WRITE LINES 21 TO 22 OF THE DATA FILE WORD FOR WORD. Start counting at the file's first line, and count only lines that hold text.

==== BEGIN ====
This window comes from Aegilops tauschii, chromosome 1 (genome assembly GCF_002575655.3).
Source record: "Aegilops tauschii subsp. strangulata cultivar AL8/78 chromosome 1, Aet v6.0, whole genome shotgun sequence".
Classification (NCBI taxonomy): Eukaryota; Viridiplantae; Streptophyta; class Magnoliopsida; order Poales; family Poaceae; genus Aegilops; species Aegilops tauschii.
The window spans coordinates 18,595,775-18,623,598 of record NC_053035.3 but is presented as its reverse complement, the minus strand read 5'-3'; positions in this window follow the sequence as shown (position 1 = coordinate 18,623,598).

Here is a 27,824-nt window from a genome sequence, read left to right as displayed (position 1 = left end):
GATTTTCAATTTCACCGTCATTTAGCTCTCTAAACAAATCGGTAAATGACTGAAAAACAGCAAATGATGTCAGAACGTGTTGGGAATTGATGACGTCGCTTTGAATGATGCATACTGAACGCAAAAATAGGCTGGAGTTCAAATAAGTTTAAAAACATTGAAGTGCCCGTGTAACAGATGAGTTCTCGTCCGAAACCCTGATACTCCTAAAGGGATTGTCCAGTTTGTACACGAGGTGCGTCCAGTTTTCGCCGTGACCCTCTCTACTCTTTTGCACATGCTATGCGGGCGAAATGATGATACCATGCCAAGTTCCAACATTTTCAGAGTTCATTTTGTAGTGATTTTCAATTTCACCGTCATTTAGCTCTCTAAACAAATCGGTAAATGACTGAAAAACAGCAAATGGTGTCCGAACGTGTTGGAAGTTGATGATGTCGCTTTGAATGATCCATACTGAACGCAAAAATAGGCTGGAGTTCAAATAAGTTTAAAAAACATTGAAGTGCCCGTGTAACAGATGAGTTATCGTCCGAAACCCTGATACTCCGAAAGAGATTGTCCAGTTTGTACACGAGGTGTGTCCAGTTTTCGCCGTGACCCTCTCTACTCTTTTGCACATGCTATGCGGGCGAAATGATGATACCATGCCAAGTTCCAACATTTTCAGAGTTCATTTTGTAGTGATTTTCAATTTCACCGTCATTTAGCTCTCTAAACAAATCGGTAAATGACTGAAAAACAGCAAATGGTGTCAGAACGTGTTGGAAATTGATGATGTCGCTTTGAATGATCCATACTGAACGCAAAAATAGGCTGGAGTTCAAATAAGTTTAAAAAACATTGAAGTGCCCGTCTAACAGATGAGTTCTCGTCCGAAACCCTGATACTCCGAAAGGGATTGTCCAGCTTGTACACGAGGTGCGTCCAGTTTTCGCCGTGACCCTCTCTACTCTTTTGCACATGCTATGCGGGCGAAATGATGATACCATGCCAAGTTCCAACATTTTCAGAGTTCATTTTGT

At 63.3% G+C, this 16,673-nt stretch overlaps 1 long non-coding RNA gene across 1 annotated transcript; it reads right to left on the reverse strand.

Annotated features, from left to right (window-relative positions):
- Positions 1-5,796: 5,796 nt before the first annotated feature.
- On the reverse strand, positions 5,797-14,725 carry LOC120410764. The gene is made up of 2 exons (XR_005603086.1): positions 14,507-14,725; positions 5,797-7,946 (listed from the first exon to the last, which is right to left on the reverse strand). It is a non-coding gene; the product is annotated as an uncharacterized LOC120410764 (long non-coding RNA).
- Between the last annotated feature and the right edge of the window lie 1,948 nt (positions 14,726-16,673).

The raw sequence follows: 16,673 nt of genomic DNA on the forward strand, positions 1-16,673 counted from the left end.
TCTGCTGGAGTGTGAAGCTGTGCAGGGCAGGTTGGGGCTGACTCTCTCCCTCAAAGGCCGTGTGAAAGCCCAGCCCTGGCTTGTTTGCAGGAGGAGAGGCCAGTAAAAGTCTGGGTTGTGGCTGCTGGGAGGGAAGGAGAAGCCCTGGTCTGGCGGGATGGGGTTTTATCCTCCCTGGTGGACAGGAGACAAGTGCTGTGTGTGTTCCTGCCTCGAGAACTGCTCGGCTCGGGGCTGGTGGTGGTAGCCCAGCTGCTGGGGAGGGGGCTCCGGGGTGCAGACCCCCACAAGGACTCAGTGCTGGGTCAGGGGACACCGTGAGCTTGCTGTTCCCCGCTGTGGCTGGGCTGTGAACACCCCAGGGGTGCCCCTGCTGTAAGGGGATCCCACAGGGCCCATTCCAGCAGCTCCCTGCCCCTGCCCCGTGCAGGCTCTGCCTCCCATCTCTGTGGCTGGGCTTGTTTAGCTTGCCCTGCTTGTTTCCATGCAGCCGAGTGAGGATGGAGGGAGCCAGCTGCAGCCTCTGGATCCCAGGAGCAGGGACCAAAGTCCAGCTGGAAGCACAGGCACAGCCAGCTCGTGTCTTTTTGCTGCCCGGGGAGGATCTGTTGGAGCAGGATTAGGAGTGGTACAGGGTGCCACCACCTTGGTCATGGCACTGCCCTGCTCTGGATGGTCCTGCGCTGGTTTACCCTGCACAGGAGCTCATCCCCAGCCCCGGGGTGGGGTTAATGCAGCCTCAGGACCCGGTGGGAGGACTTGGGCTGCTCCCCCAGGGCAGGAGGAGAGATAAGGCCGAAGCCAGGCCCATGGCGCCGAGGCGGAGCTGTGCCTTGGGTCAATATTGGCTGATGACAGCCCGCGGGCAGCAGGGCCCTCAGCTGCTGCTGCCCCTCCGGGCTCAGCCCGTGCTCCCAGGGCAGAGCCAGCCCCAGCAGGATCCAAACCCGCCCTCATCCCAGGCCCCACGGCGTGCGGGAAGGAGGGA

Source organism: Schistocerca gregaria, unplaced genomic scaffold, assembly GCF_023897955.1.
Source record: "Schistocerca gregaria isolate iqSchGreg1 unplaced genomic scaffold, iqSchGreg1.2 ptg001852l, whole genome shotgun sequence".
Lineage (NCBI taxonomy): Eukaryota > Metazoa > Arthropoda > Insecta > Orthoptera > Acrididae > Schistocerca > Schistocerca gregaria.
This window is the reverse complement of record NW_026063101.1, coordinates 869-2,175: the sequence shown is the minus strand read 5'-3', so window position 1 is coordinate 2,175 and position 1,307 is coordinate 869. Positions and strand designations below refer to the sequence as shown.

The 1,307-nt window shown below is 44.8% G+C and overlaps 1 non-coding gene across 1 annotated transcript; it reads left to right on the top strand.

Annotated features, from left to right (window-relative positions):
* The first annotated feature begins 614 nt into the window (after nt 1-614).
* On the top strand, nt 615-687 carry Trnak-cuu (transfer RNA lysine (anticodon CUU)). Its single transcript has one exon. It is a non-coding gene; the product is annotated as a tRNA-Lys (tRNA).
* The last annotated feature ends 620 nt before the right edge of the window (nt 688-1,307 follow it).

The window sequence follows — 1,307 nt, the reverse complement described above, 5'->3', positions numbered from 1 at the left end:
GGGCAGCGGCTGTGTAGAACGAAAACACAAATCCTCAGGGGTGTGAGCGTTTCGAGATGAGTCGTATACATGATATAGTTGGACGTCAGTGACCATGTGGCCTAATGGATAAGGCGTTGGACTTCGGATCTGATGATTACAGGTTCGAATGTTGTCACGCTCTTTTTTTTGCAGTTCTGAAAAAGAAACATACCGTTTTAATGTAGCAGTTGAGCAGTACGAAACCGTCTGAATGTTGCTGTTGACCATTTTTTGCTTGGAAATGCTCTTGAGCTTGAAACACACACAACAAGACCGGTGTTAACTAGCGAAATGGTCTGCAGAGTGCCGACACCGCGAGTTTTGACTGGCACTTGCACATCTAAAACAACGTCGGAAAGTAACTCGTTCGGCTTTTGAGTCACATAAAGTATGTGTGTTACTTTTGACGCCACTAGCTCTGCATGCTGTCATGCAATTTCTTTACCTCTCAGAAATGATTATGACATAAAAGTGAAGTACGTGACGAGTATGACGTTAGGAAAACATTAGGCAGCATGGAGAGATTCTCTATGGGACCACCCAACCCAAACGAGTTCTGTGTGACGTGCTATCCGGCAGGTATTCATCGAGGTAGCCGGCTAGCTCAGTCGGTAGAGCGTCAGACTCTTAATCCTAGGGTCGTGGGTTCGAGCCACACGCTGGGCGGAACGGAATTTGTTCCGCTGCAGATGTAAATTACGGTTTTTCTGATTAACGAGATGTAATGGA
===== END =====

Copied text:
* On the top strand, nt 615-687 carry Trnak-cuu (transfer RNA lysine (anticodon CUU)). Its single transcript has one exon. It is a non-coding gene; the product is annotated as a tRNA-Lys (tRNA).
* The last annotated feature ends 620 nt before the right edge of the window (nt 688-1,307 follow it).